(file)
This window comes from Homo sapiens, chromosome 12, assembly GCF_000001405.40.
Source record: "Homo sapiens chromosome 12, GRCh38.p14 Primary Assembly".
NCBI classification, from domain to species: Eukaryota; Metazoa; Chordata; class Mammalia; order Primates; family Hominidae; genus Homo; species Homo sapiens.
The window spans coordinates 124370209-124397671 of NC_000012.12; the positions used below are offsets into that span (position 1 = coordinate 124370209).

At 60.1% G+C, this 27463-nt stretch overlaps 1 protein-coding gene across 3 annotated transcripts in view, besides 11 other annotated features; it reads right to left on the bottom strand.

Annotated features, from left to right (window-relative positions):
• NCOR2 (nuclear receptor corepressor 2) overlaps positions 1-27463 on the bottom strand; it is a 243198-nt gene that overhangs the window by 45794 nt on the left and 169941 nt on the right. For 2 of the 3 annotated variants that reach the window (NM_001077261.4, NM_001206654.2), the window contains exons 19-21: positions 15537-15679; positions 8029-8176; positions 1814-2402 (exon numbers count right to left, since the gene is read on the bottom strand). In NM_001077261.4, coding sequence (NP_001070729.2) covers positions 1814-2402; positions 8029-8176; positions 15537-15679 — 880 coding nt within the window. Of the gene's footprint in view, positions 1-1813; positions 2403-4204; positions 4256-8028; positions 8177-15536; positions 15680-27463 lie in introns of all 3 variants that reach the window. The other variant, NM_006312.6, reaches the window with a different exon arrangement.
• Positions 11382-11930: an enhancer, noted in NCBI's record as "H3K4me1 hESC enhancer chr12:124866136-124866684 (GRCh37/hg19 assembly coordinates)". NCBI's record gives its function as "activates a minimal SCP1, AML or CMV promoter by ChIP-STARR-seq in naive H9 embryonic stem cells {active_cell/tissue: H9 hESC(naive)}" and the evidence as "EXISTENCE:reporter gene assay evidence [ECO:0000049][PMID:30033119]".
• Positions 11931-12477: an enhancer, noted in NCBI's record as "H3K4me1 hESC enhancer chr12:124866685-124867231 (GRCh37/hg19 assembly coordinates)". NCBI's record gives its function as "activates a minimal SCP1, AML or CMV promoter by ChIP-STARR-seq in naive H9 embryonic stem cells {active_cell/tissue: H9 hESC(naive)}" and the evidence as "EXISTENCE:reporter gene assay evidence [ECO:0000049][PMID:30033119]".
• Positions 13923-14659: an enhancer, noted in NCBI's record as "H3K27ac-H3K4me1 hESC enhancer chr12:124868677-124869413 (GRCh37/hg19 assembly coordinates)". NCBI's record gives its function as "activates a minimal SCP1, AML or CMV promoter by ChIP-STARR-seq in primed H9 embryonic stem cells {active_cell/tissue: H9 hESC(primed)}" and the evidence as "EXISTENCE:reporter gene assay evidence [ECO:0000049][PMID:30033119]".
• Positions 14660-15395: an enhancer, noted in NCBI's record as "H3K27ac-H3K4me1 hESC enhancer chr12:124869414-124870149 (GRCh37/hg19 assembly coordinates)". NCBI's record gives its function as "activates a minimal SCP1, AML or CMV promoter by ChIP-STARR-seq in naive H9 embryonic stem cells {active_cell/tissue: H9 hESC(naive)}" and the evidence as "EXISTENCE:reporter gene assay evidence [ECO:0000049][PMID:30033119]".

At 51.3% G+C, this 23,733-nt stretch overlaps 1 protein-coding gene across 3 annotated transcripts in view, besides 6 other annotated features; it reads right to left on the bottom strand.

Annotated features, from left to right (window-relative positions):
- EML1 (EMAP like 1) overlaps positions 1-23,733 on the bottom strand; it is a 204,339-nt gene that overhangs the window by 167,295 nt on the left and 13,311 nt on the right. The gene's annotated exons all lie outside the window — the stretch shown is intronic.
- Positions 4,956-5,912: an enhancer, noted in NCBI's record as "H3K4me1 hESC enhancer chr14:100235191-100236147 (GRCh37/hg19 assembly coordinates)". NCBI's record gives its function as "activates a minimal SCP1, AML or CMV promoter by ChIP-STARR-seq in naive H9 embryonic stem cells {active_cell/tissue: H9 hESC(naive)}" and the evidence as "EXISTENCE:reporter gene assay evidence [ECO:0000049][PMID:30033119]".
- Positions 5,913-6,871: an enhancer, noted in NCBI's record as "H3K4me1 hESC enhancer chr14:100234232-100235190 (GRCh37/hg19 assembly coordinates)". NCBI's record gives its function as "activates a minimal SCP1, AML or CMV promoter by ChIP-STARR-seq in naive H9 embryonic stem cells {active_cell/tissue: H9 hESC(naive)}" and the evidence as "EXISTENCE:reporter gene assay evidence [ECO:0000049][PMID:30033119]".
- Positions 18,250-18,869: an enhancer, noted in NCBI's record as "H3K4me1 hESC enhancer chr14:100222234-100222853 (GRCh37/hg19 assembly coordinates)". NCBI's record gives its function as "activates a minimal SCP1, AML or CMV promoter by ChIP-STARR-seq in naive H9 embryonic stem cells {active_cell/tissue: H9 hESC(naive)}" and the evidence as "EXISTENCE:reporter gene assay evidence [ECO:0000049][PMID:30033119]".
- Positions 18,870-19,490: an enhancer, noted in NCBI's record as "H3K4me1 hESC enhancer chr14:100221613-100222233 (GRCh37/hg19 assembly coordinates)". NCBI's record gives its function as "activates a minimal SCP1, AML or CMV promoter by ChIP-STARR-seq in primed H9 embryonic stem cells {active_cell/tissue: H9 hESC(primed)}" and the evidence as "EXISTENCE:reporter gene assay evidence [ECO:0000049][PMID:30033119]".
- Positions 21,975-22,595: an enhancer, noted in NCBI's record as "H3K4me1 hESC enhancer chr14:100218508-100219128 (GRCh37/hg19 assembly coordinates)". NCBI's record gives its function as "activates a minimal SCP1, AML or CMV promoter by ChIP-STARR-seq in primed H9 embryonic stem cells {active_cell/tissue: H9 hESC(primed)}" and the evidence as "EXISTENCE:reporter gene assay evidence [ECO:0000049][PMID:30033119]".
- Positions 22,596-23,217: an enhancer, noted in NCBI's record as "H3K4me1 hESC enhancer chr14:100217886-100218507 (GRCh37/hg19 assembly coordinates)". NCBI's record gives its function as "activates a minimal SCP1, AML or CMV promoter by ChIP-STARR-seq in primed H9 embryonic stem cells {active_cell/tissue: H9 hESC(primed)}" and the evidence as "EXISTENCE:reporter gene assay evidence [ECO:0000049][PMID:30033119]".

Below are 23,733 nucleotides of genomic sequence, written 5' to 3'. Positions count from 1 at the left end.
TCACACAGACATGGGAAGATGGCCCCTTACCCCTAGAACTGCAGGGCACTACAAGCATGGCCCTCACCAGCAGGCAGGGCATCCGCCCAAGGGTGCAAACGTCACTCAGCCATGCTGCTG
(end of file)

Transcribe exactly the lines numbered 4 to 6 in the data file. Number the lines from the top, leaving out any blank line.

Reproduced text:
The window spans coordinates 124370209-124397671 of NC_000012.12; the positions used below are offsets into that span (position 1 = coordinate 124370209).

At 60.1% G+C, this 27463-nt stretch overlaps 1 protein-coding gene across 3 annotated transcripts in view, besides 11 other annotated features; it reads right to left on the bottom strand.

Annotated features, from left to right (window-relative positions):